European Union

March 2024 has been the apex of a sort of race as to which international organisation would be the first to adopt an instrument trying to regulate the development, production, and use of artificial intelligence. The paper highlights the advantages and disadvantages of a Council of Europe treaty, such as the Draft Framework Convention on Artificial Intelligence, Human Rights, Democracy and the Rule of Law, as opposed to an EU regulation, such as the so-called “Artificial Intelligence Act”. The content of Draft Framework Convention is presented only briefly, before explaining why there is a case for a Council of Europe Treaty on Artificial Intelligence. The instrument of a Council of Europe Convention is then compared to the instrument of an EU Regulation, especially in terms of the limits resulting from the respective competences of the Council of Europe and the European Union, as well as the consequences of the need for ratification of the Council of Europe treaty as opposed to the direct applicability of the EU regulation.

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Six gatekeepers are appointed by the European Commission, tasked with imposing on Big Tech the obligations in the Digital Market Act. That Act imposes regulation that is innovative in some respects, although related to competition law. This contribution considers the regulation that became effective this year, the grounds for its approval, and the gatekeeper role.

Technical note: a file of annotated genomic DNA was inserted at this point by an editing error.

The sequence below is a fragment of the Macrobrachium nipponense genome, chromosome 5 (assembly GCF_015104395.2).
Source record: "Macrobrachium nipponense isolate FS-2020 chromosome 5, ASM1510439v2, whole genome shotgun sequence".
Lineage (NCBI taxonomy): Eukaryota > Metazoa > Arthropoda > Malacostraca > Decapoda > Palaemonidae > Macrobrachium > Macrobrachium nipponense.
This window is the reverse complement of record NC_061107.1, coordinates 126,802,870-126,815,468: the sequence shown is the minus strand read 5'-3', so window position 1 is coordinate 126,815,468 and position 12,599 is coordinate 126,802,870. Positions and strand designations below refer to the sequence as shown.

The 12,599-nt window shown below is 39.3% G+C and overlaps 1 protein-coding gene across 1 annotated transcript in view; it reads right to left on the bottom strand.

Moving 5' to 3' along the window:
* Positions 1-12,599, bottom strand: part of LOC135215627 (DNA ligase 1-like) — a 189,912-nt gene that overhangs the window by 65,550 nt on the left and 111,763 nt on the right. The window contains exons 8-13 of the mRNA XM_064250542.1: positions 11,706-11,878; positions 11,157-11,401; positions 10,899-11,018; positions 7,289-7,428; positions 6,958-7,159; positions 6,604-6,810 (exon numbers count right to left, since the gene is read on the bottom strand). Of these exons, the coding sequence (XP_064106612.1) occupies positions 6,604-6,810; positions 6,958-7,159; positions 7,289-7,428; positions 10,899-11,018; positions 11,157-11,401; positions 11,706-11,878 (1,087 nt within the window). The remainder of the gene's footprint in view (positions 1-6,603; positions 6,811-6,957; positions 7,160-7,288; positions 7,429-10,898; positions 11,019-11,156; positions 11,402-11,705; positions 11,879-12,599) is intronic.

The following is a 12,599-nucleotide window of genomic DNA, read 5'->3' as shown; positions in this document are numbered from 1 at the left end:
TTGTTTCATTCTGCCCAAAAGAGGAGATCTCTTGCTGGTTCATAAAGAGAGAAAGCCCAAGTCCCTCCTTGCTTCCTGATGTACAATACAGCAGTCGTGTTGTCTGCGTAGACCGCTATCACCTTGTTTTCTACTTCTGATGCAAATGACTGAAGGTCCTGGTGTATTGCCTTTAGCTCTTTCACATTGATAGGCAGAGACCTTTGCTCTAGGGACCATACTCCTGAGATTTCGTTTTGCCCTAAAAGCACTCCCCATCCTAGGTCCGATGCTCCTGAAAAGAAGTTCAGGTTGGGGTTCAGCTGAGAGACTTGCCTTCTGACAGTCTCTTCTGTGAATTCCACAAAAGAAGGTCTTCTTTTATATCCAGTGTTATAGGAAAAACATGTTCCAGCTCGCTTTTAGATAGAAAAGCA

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This paper analyses the EU legal framework of Joint Cross-Border Procurement. This is an instrument for achieving the (cross-border) satisfaction of the needs of different EU Member States’ public authorities. This goal, however, seems to be (partially) at odds with the extremely complicated rules and their application which - together with other practical considerations, makes contracting authorities favour alternative procurement procedures.

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The European Green Deal, a set of EU policy initiatives with the overarching aim of making Europe climate neutral by 2050, requires significant green investments mobilizing public funds. The Commission confirms that the State aid policy has an important role to play in supporting the EU in the green transition process and in achieving the European Green Deal goals. However, for this to be possible, the EU State aid rules have to be well-designed and fully aligned with these targets. This paper aims to answer the question whether the European Green Deal actually gives a long-awaited green light for more sustainable and green aid and, at the same time, whether the EU State aid regime allows the achievement of the ambitious European Green Deal goals. To this end, the author analyses the existing State aid legal framework and assesses the recent review of State aid rules following the adoption of the European Green Deal.

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This study aims to critically examine the influence of the European Union’s Charter of Fundamental Rights on the Italian constitutional adjudication system. The EU Charter’s substantive constitutional nature and the significant overlap between its guarantees and those found in the Italian Constitution will be taken into consideration as the Italian Constitutional Court highlights its most recent approaches to the Charter of Fundamental Rights. The analysis will demonstrate how, in general, the Italian Constitutional Court’s approach to the Court of Justice is one of open communication and cooperation. With reference to the so-called counter-limits doctrine, it will also highlight the critical roles that the two courts have played in defining the components of national identity and shared constitutional traditions.